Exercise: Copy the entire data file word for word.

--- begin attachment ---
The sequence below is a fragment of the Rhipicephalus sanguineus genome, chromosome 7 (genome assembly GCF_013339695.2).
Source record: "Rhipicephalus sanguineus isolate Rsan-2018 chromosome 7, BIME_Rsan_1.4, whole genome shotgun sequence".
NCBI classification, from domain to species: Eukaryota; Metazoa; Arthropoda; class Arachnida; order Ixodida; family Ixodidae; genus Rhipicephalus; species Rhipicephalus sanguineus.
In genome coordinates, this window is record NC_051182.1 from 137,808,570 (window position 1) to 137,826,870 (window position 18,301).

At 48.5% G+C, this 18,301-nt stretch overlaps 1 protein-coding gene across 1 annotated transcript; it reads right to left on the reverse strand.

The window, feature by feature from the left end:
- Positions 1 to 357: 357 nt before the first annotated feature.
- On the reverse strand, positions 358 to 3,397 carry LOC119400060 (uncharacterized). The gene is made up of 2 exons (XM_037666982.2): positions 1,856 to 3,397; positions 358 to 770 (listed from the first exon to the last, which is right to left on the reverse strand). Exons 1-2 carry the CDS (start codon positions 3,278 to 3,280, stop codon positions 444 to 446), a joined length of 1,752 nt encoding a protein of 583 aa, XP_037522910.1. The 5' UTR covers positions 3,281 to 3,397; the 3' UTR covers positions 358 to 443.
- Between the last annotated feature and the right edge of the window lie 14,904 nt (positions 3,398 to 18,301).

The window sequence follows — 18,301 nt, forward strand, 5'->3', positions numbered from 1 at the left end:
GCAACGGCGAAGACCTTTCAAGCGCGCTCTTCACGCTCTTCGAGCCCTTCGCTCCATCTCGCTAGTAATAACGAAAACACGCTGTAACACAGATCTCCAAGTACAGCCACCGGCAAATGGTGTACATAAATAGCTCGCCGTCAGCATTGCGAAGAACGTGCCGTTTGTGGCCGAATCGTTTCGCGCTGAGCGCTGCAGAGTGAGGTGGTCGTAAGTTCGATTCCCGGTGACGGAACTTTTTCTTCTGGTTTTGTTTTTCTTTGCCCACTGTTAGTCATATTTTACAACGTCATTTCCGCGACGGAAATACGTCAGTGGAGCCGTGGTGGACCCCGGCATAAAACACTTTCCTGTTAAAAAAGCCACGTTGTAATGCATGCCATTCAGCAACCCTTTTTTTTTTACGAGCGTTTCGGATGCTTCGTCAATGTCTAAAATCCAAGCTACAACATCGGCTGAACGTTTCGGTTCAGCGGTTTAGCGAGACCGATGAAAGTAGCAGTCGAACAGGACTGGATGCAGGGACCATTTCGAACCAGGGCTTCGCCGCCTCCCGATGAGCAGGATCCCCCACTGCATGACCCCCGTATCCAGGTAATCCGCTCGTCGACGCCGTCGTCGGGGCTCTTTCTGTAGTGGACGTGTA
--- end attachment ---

The sequence below is a fragment of the Rhipicephalus sanguineus genome, chromosome 7 (genome assembly GCF_013339695.2).
Source record: "Rhipicephalus sanguineus isolate Rsan-2018 chromosome 7, BIME_Rsan_1.4, whole genome shotgun sequence".
NCBI classification, from domain to species: Eukaryota; Metazoa; Arthropoda; class Arachnida; order Ixodida; family Ixodidae; genus Rhipicephalus; species Rhipicephalus sanguineus.
In genome coordinates, this window is record NC_051182.1 from 137,808,570 (window position 1) to 137,826,870 (window position 18,301).

At 48.5% G+C, this 18,301-nt stretch overlaps 1 protein-coding gene across 1 annotated transcript; it reads right to left on the reverse strand.

The window, feature by feature from the left end:
- Positions 1 to 357: 357 nt before the first annotated feature.
- On the reverse strand, positions 358 to 3,397 carry LOC119400060 (uncharacterized). The gene is made up of 2 exons (XM_037666982.2): positions 1,856 to 3,397; positions 358 to 770 (listed from the first exon to the last, which is right to left on the reverse strand). Exons 1-2 carry the CDS (start codon positions 3,278 to 3,280, stop codon positions 444 to 446), a joined length of 1,752 nt encoding a protein of 583 aa, XP_037522910.1. The 5' UTR covers positions 3,281 to 3,397; the 3' UTR covers positions 358 to 443.
- Between the last annotated feature and the right edge of the window lie 14,904 nt (positions 3,398 to 18,301).

The window sequence follows — 18,301 nt, forward strand, 5'->3', positions numbered from 1 at the left end:
GCAACGGCGAAGACCTTTCAAGCGCGCTCTTCACGCTCTTCGAGCCCTTCGCTCCATCTCGCTAGTAATAACGAAAACACGCTGTAACACAGATCTCCAAGTACAGCCACCGGCAAATGGTGTACATAAATAGCTCGCCGTCAGCATTGCGAAGAACGTGCCGTTTGTGGCCGAATCGTTTCGCGCTGAGCGCTGCAGAGTGAGGTGGTCGTAAGTTCGATTCCCGGTGACGGAACTTTTTCTTCTGGTTTTGTTTTTCTTTGCCCACTGTTAGTCATATTTTACAACGTCATTTCCGCGACGGAAATACGTCAGTGGAGCCGTGGTGGACCCCGGCATAAAACACTTTCCTGTTAAAAAAGCCACGTTGTAATGCATGCCATTCAGCAACCCTTTTTTTTTTACGAGCGTTTCGGATGCTTCGTCAATGTCTAAAATCCAAGCTACAACATCGGCTGAACGTTTCGGTTCAGCGGTTTAGCGAGACCGATGAAAGTAGCAGTCGAACAGGACTGGATGCAGGGACCATTTCGAACCAGGGCTTCGCCGCCTCCCGATGAGCAGGATCCCCCACTGCATGACCCCCGTATCCAGGTAATCCGCTCGTCGACGCCGTCGTCGGGGCTCTTTCTGTAGTGGACGTGTA